In the U.S.: S&P 500 Futures Pare Gain As ECB Sees Increased Risks

6 June 2012


Warren Buffett calls for European reconciliation of not so “common culture or … labour practices.”

U.S. stock futures pared gains as European Central Bank President Mario Draghi said the economic outlook in the euro area faces increased downside risks.

JPMorgan Chase & Co. (JPM) and Bank of America Corp. (BAC) added at least 1.3 percent to pace gains among financial companies. Chesapeake Energy Corp. (CHK) rallied 2.9 percent as it’s said to be in advanced talks to sell pipelines to Global Infrastructure Partners for more than $4 billion. UnitedHealth Group Inc. (UNH) rose 1.5 percent after boosting its dividend and saying it will buy back about $4.3 billion in added shares. Facebook Inc. (FB) added 1.2 percent after slumping 32 percent since it went public.

Standard & Poor’s 500 Index futures expiring in June advanced 0.4 percent to 1,290.80 at 8:59 a.m. New York time, paring a gain of as much as 1.2 percent. Dow Jones Industrial Average futures added 48 points, or 0.4 percent, to 12,174.

“Draghi didn’t bring the meat the market dogs were hoping for as he seems to be standing pat for now, likely waiting for more stress to envelope before announcing something new of substance,” Peter Boockvar, equity strategist at Miller Tabak & Co. in New York, wrote in a note.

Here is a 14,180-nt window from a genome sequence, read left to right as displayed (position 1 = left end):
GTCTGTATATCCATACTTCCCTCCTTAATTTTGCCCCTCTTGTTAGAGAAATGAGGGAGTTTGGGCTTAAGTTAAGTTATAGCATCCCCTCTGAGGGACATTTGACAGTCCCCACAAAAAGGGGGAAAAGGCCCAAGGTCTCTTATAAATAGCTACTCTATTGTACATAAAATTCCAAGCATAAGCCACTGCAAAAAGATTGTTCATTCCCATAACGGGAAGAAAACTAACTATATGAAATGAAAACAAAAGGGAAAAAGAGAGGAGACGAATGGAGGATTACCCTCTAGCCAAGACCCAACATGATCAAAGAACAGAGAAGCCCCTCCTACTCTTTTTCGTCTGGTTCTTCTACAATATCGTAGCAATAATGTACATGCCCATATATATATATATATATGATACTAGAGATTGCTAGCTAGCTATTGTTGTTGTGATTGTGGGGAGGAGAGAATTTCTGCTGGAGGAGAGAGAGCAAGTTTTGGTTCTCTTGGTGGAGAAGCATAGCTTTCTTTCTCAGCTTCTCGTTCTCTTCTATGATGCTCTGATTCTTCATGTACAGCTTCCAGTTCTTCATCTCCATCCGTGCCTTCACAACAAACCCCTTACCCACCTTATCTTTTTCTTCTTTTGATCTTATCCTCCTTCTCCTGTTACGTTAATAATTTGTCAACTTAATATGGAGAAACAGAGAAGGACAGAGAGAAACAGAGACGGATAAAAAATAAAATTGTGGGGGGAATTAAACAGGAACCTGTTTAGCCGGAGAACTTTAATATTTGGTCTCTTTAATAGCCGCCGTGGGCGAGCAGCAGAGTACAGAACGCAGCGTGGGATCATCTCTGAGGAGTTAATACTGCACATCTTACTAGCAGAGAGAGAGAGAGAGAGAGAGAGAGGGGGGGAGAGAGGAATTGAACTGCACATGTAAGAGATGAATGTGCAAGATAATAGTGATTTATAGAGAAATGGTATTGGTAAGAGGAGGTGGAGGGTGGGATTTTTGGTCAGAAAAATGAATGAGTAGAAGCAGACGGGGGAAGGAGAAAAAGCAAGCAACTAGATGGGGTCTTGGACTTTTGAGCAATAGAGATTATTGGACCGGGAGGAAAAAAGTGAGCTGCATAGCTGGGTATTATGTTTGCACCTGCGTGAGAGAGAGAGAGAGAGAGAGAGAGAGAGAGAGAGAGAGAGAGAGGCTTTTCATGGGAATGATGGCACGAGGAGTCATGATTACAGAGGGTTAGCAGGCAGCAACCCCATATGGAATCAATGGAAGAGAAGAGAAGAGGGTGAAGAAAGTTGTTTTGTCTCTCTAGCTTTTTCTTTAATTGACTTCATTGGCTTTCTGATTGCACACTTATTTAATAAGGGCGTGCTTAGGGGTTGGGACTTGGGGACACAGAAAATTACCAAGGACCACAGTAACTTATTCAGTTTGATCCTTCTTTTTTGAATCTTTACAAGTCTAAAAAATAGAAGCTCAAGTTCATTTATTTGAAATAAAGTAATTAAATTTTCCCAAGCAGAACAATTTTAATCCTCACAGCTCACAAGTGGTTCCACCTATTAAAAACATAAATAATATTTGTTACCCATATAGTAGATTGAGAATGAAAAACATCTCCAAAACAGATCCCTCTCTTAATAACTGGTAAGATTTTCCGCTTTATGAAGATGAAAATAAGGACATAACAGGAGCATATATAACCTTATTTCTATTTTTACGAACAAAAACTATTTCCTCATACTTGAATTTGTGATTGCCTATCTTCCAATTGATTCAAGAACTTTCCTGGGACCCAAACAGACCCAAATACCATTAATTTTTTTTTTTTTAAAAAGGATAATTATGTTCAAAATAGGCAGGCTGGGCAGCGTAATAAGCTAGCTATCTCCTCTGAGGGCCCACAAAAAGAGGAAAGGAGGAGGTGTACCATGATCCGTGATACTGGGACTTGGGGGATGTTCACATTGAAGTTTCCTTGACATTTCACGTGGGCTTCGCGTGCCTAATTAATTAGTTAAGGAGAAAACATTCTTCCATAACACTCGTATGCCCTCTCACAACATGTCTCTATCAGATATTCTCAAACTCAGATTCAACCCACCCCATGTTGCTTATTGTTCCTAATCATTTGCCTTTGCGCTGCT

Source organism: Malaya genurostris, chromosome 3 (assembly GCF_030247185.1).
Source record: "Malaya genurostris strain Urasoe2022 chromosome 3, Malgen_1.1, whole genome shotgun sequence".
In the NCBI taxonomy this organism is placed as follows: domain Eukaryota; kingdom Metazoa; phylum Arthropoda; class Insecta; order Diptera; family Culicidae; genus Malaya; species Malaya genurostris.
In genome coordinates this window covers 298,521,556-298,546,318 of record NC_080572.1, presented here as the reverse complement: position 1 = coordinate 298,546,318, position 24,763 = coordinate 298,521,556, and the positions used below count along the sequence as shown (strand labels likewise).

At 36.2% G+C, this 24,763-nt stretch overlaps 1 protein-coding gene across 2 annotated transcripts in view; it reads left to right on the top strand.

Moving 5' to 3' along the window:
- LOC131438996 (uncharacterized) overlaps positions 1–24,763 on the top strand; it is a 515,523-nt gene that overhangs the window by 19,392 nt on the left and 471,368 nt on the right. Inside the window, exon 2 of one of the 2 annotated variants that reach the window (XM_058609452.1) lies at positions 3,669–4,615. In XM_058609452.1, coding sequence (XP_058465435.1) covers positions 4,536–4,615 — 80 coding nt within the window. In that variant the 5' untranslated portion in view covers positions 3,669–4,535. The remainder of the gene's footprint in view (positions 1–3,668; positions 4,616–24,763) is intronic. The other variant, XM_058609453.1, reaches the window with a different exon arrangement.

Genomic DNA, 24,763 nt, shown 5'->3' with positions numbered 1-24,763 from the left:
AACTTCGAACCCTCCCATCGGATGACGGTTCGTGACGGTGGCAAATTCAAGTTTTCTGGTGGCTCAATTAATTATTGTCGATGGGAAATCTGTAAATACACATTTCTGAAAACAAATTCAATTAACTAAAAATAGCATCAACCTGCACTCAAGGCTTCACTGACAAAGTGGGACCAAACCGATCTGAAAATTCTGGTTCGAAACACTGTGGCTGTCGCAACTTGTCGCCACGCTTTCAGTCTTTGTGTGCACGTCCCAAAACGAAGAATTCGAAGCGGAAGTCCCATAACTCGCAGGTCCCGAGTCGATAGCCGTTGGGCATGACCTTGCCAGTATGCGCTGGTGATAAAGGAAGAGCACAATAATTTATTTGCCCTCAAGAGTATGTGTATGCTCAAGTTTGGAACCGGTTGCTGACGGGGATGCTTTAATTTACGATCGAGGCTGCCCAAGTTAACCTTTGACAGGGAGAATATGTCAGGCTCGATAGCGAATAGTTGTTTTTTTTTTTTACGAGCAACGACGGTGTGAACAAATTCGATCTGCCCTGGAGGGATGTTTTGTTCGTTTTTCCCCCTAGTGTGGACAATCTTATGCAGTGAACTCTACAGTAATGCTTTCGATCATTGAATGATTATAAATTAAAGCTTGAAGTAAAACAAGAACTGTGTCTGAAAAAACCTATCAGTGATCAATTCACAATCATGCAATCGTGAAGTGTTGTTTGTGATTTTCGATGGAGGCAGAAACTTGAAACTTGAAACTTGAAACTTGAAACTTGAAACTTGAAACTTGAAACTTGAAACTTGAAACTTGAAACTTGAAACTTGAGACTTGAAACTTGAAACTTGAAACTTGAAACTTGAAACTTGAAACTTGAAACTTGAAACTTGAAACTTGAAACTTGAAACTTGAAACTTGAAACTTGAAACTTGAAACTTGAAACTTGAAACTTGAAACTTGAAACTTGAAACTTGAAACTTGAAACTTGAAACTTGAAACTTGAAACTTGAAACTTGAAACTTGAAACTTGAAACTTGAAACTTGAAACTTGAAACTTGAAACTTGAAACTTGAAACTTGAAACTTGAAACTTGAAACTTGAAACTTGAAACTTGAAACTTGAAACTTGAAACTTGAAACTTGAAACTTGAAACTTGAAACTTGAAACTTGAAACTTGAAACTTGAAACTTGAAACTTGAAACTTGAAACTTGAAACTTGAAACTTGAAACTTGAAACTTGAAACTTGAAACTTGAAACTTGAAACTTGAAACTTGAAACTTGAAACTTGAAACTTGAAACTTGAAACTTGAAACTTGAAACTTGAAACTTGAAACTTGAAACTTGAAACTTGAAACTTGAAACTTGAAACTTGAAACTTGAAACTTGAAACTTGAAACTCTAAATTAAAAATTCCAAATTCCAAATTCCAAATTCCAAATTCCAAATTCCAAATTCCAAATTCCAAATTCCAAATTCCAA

The ECB today left its benchmark interest rate at 1 percent as the debt crisis tightens its grip on the euro-area economy, increasing pressure on policy makers to deliver further stimulus. Draghi said officials will extend their offerings of unlimited cash until the start of 2013 for periods up to three months as they try to head off risks stemming from the euro region debt crisis.

“We continue to expect the euro-area economy to recover gradually,” Draghi said at a press conference in Frankfurt today.

Warren Buffett, the billionaire chairman of Berkshire Hathaway Inc. (BRK/A), said he expects the U.S. economy to avoid another recession as long as Europe can contain its debt crisis. There won’t be a recession “unless events in Europe develop in some way that spills over here big-time,” Buffett said yesterday at the Economic Club of Washington, D.C.

“They’re in on a common currency but they’re not in on a common fiscal policy or a common culture or common labor practices,” Buffett said. “They have to reconcile some of these things.”

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